The Doctrine of the Mean

Chapters 29 to 33


Chapter 29.

An illustration of the sentence in the twenty-seventh chapter-- "When he occupies a high station he is not proud;" or rather, the Sage and his institutions seen in their effect and issue.

1. He who attains to the sovereignty of the kingdom, having those three important things, shall be able to effect that there shall be few errors under his government.

2. However excellent may have been the regulations of those of former times, they cannot be attested. Not being attested, they cannot command credence, and not being credited, the people would not follow them. However excellent might be the regulations made by one in an inferior situation, he is not in a position to be honored. Unhonored, he cannot command credence, and not being credited, the people would not follow his rules.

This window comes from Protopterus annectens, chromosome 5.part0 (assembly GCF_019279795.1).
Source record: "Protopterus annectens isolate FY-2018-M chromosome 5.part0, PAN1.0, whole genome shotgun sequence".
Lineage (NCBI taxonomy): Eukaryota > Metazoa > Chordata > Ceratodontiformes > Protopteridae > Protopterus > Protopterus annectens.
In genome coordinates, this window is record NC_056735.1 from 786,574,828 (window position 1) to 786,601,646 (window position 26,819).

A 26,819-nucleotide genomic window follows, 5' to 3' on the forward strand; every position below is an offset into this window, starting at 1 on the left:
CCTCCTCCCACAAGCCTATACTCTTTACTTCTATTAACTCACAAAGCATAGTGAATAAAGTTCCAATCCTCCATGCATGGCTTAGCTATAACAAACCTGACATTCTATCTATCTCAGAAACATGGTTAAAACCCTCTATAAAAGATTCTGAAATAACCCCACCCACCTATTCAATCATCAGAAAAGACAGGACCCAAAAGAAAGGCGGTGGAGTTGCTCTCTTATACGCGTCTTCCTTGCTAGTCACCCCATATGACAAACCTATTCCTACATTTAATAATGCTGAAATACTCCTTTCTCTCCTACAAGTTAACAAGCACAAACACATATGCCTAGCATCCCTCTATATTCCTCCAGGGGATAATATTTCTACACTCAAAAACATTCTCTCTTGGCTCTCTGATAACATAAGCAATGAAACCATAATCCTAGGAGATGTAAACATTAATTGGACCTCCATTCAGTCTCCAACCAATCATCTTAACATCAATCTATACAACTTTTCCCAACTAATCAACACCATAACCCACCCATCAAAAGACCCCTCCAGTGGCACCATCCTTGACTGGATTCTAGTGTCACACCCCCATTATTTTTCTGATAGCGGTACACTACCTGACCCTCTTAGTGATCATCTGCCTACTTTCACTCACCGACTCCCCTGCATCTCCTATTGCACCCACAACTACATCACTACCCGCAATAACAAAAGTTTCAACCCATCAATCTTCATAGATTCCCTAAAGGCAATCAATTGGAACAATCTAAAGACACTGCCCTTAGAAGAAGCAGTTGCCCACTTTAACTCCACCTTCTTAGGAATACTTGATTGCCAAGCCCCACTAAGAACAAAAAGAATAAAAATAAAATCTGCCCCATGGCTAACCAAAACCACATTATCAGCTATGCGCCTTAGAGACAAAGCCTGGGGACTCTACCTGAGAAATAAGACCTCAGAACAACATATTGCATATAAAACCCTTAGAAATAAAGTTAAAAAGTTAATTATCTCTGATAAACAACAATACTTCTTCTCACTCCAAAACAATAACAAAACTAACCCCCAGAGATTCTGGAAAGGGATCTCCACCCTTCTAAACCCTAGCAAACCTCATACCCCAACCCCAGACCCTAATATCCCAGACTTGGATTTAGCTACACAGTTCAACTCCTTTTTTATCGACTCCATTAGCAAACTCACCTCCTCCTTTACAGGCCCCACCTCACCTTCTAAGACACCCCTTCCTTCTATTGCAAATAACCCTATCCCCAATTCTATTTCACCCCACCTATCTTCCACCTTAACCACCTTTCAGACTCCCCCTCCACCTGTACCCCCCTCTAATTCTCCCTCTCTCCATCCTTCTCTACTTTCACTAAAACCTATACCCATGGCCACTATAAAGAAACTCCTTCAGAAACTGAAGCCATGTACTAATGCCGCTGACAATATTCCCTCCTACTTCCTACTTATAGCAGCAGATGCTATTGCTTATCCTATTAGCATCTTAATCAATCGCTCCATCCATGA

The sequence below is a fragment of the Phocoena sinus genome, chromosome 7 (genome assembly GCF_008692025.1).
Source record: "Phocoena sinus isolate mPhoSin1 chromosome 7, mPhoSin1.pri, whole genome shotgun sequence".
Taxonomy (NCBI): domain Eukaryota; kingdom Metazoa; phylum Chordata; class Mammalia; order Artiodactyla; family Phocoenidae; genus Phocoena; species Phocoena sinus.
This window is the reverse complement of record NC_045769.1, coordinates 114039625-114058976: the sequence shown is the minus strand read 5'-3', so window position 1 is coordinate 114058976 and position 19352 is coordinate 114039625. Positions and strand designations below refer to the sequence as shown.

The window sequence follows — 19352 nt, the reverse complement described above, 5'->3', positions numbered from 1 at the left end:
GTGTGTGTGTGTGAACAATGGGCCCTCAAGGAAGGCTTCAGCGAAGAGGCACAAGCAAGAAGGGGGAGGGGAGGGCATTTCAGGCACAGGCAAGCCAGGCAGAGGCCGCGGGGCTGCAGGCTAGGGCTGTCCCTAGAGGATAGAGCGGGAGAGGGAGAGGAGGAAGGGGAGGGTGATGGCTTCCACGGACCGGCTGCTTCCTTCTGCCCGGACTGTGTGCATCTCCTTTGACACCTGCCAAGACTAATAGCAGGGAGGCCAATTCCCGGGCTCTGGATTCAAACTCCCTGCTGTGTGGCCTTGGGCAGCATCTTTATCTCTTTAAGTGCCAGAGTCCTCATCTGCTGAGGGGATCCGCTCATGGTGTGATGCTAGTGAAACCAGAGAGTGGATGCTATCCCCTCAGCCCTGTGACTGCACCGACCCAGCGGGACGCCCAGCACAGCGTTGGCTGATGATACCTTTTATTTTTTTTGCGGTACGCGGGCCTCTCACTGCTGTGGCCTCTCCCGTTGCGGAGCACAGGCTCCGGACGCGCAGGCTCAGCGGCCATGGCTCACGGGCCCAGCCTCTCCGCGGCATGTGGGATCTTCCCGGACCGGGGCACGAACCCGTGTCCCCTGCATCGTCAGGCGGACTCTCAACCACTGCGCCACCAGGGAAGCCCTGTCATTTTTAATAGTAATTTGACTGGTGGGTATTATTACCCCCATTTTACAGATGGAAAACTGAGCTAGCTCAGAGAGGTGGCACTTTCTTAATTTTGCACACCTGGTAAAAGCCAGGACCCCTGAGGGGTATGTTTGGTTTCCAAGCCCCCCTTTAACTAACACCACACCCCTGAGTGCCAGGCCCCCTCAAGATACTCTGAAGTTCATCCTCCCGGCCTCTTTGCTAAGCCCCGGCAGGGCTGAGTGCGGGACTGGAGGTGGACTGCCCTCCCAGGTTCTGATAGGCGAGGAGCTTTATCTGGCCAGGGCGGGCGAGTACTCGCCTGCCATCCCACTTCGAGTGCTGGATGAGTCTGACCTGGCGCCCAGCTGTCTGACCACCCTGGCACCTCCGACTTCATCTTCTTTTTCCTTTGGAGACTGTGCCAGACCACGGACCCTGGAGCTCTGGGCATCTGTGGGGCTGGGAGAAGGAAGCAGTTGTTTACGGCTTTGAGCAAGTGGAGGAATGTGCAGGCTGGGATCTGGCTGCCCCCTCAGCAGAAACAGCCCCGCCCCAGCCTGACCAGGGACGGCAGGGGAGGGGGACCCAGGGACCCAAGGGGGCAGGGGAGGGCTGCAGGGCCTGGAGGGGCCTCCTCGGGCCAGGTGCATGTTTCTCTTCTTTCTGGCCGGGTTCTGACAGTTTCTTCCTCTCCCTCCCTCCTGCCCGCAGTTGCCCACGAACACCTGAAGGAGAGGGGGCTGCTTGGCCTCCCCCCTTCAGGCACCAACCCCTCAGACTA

3. Therefore the institutions of the Ruler are rooted in his own character and conduct, and sufficient attestation of them is given by the masses of the people. He examines them by comparison with those of the three kings, and finds them without mistake. He sets them up before Heaven and Earth, and finds nothing in them contrary to their mode of operation. He presents himself with them before spiritual beings, and no doubts about them arise. He is prepared to wait for the rise of a sage a hundred ages after, and has no misgivings.

4. His presenting himself with his institutions before spiritual beings, without any doubts arising about them, shows that he knows Heaven. His being prepared, without any misgivings, to wait for the rise of a sage a hundred ages after, shows that he knows men.

5. Such being the case, the movements of such a ruler, illustrating his institutions, constitute an example to the world for ages. His acts are for ages a law to the kingdom. His words are for ages a lesson to the kingdom. Those who are far from him, look longingly for him; and those who are near him, are never wearied with him.